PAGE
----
Soft serve is a staple.
soft serve ice cream cones with sprinklesCountless websites warn against the dangers of soft serve — not because of the ice cream itself, but because of potential Listeria contamination within the tubes of the machine. With Peaches, I jumped aboard that train and skipped soft serve altogether, even though ALL I WANTED sometimes was a Banana Cream Pie Blizzard with cookie dough (which is also off-limits, according to many mamas). This time, when I asked my OB what she thought about the controversy, she stared at me blankly. “Why wouldn’t you be able to have soft serve?” she asked. I explained about the tubes and the bacteria, and she actually started to laugh. “Sometimes you guys worry about the wrong things,” she said. “In thirteen years, I’ve only seen one legitimate case of Listeria. And you know what? It usually comes from something you don’t expect.”

That’s for sure. If I’m going to stay away from soft serve, then I guess I should also avoid fresh fruits and veggies, too, since there was a big cantaloupe/Listeria scare around the time I was pregnant with P. More recently, some peaches, nectarines, and plums were recalled. And a few months into this pregnancy, I ate a tub of spinach dip that I’d purchased on a whim from a reputable establishment. A few days later, we got a voicemail from said establishment warning us that the dip was being recalled for possible Listeria contamination and we were welcome to return it. I freaked out, went to my doctor, and insisted on a blood test (because that’s the kind of neurotic I am). Once I discovered that nothing is TRULY in the safe zone, I caved and ate the soft serve.

I take hot showers.
Most pregnant women have heard the warnings about hot tubs, and the fear of overheating extends into showering, now, too. Some websites go so far as to recommend “a cool bath” instead. Sorry, folks. I look forward to that relaxing shower every single night. It’s not scalding, but it’s definitely a whole lot hotter than tepid. I also bring a tall glass of ice water right in there with me. Yum. OB-approved.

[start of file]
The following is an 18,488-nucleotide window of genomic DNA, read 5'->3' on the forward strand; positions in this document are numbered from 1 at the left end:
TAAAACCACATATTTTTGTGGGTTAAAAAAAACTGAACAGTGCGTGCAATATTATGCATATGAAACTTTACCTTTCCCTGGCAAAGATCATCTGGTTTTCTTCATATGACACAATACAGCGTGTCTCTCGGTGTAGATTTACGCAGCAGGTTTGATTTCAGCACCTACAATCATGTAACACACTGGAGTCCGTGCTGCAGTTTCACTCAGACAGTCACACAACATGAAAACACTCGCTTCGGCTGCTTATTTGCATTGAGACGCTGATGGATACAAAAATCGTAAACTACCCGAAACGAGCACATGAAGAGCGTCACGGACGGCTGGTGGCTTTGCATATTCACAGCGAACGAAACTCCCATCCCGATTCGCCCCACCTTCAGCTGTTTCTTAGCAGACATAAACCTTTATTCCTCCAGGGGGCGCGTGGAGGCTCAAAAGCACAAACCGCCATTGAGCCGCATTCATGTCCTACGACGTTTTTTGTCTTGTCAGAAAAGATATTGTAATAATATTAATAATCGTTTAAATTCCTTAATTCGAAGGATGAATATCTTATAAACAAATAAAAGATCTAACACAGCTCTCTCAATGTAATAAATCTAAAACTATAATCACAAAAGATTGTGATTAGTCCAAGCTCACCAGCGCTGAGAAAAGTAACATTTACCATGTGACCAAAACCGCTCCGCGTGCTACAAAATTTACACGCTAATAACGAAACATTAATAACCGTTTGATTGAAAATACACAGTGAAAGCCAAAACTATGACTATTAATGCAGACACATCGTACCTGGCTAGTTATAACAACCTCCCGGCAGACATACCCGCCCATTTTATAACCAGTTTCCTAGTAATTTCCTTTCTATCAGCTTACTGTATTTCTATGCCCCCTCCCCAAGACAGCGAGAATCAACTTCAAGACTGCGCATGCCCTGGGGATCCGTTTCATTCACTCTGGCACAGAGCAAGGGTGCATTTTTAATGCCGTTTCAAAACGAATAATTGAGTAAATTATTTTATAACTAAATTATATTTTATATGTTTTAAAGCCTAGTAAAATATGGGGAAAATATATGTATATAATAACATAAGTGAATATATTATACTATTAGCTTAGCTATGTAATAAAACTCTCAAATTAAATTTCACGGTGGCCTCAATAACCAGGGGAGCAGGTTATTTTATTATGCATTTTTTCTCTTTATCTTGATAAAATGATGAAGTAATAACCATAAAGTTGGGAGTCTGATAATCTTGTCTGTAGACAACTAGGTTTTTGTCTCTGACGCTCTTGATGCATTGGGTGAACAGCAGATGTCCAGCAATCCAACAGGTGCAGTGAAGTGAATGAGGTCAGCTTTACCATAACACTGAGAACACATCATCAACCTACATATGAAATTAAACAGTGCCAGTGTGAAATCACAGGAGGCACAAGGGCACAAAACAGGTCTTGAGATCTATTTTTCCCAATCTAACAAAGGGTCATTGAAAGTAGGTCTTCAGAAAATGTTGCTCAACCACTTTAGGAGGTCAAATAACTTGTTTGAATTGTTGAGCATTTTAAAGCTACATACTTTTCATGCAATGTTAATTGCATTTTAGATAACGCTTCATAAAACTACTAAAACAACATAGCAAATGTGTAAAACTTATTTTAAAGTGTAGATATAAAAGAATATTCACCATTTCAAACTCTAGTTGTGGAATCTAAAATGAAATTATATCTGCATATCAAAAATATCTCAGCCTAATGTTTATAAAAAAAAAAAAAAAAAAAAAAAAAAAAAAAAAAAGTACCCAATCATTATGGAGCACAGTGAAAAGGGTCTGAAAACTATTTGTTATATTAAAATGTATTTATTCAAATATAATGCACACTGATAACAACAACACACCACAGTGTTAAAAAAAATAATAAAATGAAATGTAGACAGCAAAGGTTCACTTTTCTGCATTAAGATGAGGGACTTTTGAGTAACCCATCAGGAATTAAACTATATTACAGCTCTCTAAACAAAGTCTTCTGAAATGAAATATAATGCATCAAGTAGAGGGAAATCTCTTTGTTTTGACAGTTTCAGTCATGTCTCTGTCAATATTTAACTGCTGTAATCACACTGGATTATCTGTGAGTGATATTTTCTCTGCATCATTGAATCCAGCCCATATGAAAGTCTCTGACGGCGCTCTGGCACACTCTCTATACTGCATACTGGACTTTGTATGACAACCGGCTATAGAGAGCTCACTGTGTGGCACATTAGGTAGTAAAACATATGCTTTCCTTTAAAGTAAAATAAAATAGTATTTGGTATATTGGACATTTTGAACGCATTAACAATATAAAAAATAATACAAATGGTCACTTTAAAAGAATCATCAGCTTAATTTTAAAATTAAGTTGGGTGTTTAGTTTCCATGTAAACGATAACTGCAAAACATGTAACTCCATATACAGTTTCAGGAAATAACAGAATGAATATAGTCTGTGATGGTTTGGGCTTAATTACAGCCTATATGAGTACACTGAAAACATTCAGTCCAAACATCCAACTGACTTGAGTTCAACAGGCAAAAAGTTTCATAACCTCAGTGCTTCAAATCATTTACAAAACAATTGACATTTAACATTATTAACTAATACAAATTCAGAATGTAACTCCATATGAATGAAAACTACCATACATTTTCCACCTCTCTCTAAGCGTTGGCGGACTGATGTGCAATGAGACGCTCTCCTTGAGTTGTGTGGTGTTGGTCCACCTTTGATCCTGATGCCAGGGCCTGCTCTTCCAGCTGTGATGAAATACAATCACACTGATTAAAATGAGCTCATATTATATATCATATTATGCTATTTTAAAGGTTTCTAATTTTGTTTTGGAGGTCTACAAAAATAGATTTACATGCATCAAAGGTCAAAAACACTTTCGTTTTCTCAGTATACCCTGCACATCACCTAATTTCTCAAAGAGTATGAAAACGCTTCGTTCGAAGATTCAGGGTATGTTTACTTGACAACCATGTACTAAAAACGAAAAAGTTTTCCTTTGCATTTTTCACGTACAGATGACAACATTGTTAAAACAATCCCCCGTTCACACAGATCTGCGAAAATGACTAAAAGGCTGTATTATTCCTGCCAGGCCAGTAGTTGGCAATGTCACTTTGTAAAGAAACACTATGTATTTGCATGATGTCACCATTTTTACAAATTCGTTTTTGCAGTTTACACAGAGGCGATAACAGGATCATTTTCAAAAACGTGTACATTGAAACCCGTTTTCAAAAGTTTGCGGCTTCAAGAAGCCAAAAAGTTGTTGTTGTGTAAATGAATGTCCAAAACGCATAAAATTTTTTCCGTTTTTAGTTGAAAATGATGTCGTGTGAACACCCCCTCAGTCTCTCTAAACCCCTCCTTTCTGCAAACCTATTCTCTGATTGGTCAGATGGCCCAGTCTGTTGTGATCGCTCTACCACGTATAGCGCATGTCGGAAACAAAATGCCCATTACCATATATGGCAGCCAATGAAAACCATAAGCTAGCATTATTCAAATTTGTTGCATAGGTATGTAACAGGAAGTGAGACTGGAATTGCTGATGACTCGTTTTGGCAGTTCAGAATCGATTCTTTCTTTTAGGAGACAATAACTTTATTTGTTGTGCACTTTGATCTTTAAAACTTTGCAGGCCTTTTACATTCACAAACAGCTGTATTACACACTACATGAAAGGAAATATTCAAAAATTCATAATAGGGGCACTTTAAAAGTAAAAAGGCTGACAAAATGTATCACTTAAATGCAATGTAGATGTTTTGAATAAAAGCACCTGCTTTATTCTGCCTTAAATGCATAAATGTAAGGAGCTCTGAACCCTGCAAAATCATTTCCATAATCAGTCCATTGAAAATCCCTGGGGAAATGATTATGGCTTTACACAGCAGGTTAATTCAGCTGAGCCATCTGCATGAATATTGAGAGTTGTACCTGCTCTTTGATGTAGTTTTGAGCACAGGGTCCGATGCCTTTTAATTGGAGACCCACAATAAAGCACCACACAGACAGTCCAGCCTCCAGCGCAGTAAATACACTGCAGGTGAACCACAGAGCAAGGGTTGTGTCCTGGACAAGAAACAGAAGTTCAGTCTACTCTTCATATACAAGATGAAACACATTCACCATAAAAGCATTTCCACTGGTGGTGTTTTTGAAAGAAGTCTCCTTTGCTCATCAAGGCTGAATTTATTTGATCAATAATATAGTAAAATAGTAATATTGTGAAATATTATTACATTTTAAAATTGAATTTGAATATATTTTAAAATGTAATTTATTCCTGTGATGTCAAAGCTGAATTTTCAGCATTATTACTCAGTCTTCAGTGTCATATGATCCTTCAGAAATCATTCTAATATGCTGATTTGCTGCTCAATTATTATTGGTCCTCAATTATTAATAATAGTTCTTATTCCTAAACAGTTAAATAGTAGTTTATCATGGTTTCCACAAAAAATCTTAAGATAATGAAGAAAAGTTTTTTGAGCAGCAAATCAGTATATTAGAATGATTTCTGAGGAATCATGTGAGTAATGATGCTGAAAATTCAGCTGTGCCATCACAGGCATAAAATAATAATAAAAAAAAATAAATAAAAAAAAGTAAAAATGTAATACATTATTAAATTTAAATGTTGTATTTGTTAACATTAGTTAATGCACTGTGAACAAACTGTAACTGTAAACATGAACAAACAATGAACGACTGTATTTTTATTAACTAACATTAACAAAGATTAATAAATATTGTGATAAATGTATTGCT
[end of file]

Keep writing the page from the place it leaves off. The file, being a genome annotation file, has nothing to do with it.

I pick up the baby.
And by “the baby,” I mean the almost-thirty-pound toddler who squirms and struggles and sometimes flings herself backward. She also does this thing where she abruptly squeezes her legs together (around my belly — yowch!) when she’s ready to get down. To be fair, my OB has asked me to limit this activity as much as possible, especially in these later weeks. But Peaches needs to be lifted into shopping carts and high chairs and buckled into her car seat, and someone needs to do those things. She also needs a cuddle from Mommy sometimes. How am I supposed to resist that? Especially when it feels so bittersweet to think that soon, she won’t be my only baby anymore. Soon, this child will look GIGANTIC beside her tiny, helpless baby brother.

At least by then I’ll be able to sip some real bubbly. But for now, Bakery Stranger, on this almost-Independence Day, please allow me the freedom to drink this barely-caffeinated coffee that I won’t even be able to finish. Happy Fourth!

About Melissa

Melissa Bowers is a high school teacher from Michigan who (reluctantly) moved across the country when she was six months pregnant. Her days used to be filled with great works analyses and discussions of intricate film and literary techniques, but they are now consumed by two spirited children and the desperate urge to write ALL THE THINGS -- which generally occurs a paragraph at a time whenever the kids happen to nap. Since moving to California, her work has been published by Writer's Digest and The Writer, and her articles are regularly featured on The Huffington Post, Scary Mommy, and others.